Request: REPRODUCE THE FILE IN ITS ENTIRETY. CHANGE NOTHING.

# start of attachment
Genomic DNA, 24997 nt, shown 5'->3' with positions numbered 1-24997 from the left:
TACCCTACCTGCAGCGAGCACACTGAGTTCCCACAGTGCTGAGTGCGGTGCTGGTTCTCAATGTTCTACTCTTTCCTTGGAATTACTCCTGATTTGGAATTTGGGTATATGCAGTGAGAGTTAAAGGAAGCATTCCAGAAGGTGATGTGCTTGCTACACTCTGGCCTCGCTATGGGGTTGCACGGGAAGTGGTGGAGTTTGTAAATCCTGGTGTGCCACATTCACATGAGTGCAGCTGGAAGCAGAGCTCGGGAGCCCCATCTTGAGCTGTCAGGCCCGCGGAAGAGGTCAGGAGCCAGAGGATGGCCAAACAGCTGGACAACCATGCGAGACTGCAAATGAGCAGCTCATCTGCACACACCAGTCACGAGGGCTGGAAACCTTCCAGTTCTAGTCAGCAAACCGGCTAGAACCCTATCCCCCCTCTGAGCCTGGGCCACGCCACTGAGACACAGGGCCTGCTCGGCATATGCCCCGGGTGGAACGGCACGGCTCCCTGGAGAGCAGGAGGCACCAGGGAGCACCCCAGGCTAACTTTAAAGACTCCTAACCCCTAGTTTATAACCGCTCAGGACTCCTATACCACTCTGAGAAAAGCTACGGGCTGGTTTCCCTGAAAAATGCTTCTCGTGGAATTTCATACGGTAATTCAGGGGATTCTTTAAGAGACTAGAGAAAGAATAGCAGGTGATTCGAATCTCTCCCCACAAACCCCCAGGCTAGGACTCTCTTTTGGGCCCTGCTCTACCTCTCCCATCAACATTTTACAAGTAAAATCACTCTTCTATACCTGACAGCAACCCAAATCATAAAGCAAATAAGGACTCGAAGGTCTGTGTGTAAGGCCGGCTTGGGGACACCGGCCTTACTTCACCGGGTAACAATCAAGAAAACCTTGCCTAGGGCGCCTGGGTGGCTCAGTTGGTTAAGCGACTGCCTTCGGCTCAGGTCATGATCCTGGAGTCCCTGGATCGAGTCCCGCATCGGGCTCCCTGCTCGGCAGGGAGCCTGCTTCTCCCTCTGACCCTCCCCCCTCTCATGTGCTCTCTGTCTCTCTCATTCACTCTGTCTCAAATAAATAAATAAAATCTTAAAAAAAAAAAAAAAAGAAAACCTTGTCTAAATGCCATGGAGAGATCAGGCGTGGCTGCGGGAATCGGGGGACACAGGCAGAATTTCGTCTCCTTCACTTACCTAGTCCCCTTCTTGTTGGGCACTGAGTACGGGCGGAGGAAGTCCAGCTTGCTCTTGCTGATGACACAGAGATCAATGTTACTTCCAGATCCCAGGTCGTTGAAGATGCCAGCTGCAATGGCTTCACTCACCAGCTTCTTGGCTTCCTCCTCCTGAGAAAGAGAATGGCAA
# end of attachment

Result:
Genomic DNA, 24997 nt, shown 5'->3' with positions numbered 1-24997 from the left:
TACCCTACCTGCAGCGAGCACACTGAGTTCCCACAGTGCTGAGTGCGGTGCTGGTTCTCAATGTTCTACTCTTTCCTTGGAATTACTCCTGATTTGGAATTTGGGTATATGCAGTGAGAGTTAAAGGAAGCATTCCAGAAGGTGATGTGCTTGCTACACTCTGGCCTCGCTATGGGGTTGCACGGGAAGTGGTGGAGTTTGTAAATCCTGGTGTGCCACATTCACATGAGTGCAGCTGGAAGCAGAGCTCGGGAGCCCCATCTTGAGCTGTCAGGCCCGCGGAAGAGGTCAGGAGCCAGAGGATGGCCAAACAGCTGGACAACCATGCGAGACTGCAAATGAGCAGCTCATCTGCACACACCAGTCACGAGGGCTGGAAACCTTCCAGTTCTAGTCAGCAAACCGGCTAGAACCCTATCCCCCCTCTGAGCCTGGGCCACGCCACTGAGACACAGGGCCTGCTCGGCATATGCCCCGGGTGGAACGGCACGGCTCCCTGGAGAGCAGGAGGCACCAGGGAGCACCCCAGGCTAACTTTAAAGACTCCTAACCCCTAGTTTATAACCGCTCAGGACTCCTATACCACTCTGAGAAAAGCTACGGGCTGGTTTCCCTGAAAAATGCTTCTCGTGGAATTTCATACGGTAATTCAGGGGATTCTTTAAGAGACTAGAGAAAGAATAGCAGGTGATTCGAATCTCTCCCCACAAACCCCCAGGCTAGGACTCTCTTTTGGGCCCTGCTCTACCTCTCCCATCAACATTTTACAAGTAAAATCACTCTTCTATACCTGACAGCAACCCAAATCATAAAGCAAATAAGGACTCGAAGGTCTGTGTGTAAGGCCGGCTTGGGGACACCGGCCTTACTTCACCGGGTAACAATCAAGAAAACCTTGCCTAGGGCGCCTGGGTGGCTCAGTTGGTTAAGCGACTGCCTTCGGCTCAGGTCATGATCCTGGAGTCCCTGGATCGAGTCCCGCATCGGGCTCCCTGCTCGGCAGGGAGCCTGCTTCTCCCTCTGACCCTCCCCCCTCTCATGTGCTCTCTGTCTCTCTCATTCACTCTGTCTCAAATAAATAAATAAAATCTTAAAAAAAAAAAAAAAAGAAAACCTTGTCTAAATGCCATGGAGAGATCAGGCGTGGCTGCGGGAATCGGGGGACACAGGCAGAATTTCGTCTCCTTCACTTACCTAGTCCCCTTCTTGTTGGGCACTGAGTACGGGCGGAGGAAGTCCAGCTTGCTCTTGCTGATGACACAGAGATCAATGTTACTTCCAGATCCCAGGTCGTTGAAGATGCCAGCTGCAATGGCTTCACTCACCAGCTTCTTGGCTTCCTCCTCCTGAGAAAGAGAATGGCAA